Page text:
I have now explained some UG principles, but UG also comprises a set of parameters. ‘Parameters may be defined as general organization constraints on possible structural variations across languages, their settings mediating between what is innately specified and what is environmentally determined.’ (Krosse 1992: 60) Thus, parameters refer to the individual language’s unique grammatical properties. A good example of a parameter is the so-called pro-drop parameter. ‘The pro-drop parameter, … , ‘determines’ whether the subject of a clause can be suppressed (Chomsky 1988:64). It has just two settings…’ (Ellis 1994: 431). In Spanish or Italian, the subject may be dropped, rendering grammatical sentences like Está el president des los Estados Unidos. In English or German, for example, a sentence like this, * Is the President of the United States, is ungrammatical. Thus, the pro-drop parameter must be set to the [+] value for Spanish or Italian children, while English or German children need to set it to [-].
There are, however, other parameters which have more than two values. A word-order-parameter, for example, would need to account for the values SVO, SOV or VSO. Values are ranked for their m arkedness. The values will range from the least marked to the most marked value. Markedness determines, for example, which parameter setting will be initially adopted by children until they switch to the appropriate value for their language. Krosse (1992) states that
The subset principle specifies that given a choice between two parameter values, where one value generates a language which is the subset of the other, a child will initially assume the value which generates the subset (i.e. smaller) language, for if a child were to pick the superset (i.e. broader) language, he would not be able to correct overgeneralisations, that is, he would not be able to ‘unlearn’ an overgeneral language generated by the marked value, given only positive data. For this reason, the child’s initial hypothesis, or unmarked case, is that the narrower language applies to any language being learnt; (Krosse 1992: 9)
In this case, unmarked values or structures are those which are at least near the UG core, which Ellis (1994) defines as including absolute universals and universal tendencies. Absolute universals are linguistic properties which can be found in all natural languages, universal tendencies are properties that can be found in most natural languages. (cf. Ellis 1994: 417) Absolute universals, therefore, represent the core and universal tendencies the periphery of UG. Ellis now proposes that the nearer a linguistic property, i.e. parameter value, is to the core, the more unmarked the structure is.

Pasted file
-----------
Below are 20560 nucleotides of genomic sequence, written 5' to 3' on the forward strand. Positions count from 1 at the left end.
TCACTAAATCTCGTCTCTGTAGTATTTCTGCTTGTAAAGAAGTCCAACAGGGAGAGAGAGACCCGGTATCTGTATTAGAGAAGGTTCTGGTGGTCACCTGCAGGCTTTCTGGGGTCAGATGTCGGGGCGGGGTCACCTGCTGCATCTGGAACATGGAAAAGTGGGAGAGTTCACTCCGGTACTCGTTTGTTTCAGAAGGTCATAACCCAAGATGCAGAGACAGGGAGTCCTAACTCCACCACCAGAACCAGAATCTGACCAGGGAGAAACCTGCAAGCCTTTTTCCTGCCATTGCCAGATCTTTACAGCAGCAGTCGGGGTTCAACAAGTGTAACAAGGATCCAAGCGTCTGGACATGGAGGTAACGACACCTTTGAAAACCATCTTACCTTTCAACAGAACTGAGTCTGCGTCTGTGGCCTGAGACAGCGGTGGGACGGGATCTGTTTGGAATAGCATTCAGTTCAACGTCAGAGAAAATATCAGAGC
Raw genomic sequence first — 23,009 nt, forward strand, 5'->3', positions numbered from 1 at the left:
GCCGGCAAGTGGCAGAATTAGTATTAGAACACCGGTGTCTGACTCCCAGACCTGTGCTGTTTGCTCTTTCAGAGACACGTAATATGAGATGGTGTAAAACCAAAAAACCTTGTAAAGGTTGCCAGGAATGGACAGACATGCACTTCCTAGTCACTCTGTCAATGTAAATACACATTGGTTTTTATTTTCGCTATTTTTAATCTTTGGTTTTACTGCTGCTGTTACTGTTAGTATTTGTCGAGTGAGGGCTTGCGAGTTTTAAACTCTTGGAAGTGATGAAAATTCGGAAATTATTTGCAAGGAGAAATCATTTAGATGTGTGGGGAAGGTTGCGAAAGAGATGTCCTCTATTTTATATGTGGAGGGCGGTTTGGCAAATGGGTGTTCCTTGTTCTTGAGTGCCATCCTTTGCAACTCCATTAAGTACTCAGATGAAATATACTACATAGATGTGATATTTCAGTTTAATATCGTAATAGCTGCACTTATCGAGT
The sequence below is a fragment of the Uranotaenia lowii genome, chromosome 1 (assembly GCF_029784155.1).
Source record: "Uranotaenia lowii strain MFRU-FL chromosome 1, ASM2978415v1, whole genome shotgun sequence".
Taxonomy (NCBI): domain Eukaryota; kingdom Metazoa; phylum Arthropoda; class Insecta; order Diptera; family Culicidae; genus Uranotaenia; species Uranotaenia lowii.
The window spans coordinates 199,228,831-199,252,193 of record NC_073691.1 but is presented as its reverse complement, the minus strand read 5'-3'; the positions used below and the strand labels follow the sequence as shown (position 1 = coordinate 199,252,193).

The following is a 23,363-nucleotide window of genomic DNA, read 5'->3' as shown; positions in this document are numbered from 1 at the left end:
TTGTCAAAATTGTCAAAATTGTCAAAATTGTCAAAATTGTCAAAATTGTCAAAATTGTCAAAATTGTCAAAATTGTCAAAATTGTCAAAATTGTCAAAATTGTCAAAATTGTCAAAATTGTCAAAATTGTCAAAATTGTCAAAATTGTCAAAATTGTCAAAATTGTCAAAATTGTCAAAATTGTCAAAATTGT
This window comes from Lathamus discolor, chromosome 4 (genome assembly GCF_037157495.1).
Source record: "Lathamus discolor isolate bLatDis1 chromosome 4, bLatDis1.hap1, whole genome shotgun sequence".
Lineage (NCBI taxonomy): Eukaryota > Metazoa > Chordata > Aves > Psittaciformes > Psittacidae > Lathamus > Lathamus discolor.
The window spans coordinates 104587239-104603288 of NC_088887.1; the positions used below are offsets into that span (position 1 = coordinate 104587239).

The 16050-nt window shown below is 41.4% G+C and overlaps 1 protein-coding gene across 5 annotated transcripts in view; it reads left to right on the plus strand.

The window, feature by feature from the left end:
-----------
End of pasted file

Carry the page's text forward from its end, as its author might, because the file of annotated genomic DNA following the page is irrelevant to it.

This outlook on parameters and markedness presents a new view on L1 grammar acquisition. For example, the rule-testing as described above is not random at all but rather a structured process. Felix (1982) states: ‘die Bandbreite der für das Kind a priori plausiblen Hypothesen scheint fest umrissen zu sein’ (1982: 66). According to Krosse’s (1992) statement that positive evidence is required in order to set a parameter to a more marked value, and the fact that the subset principle necessitates always the most unmarked setting to be the default setting, the process of hypothesis-testing appears to be as follows: The learners hypothesise the most unmarked setting of a parameter to underlie a rule subsumed under a more or less marked parameter setting. They then try out this specific rule and either accept or reject it. If they reject the rule subsumed under the most unmarked setting, they will create the rule according to second most unmarked setting, try this one out, and either accept or reject it. This process will repeat itself until the learners have found an appropriate rule. It can be a very fast process, though. If children have already recognised a certain structure in their input, they can reject some of the rules created according to more unmarked values on the basis of this at once. They merely need to test those hypotheses that would accept the structure they have heard in the input.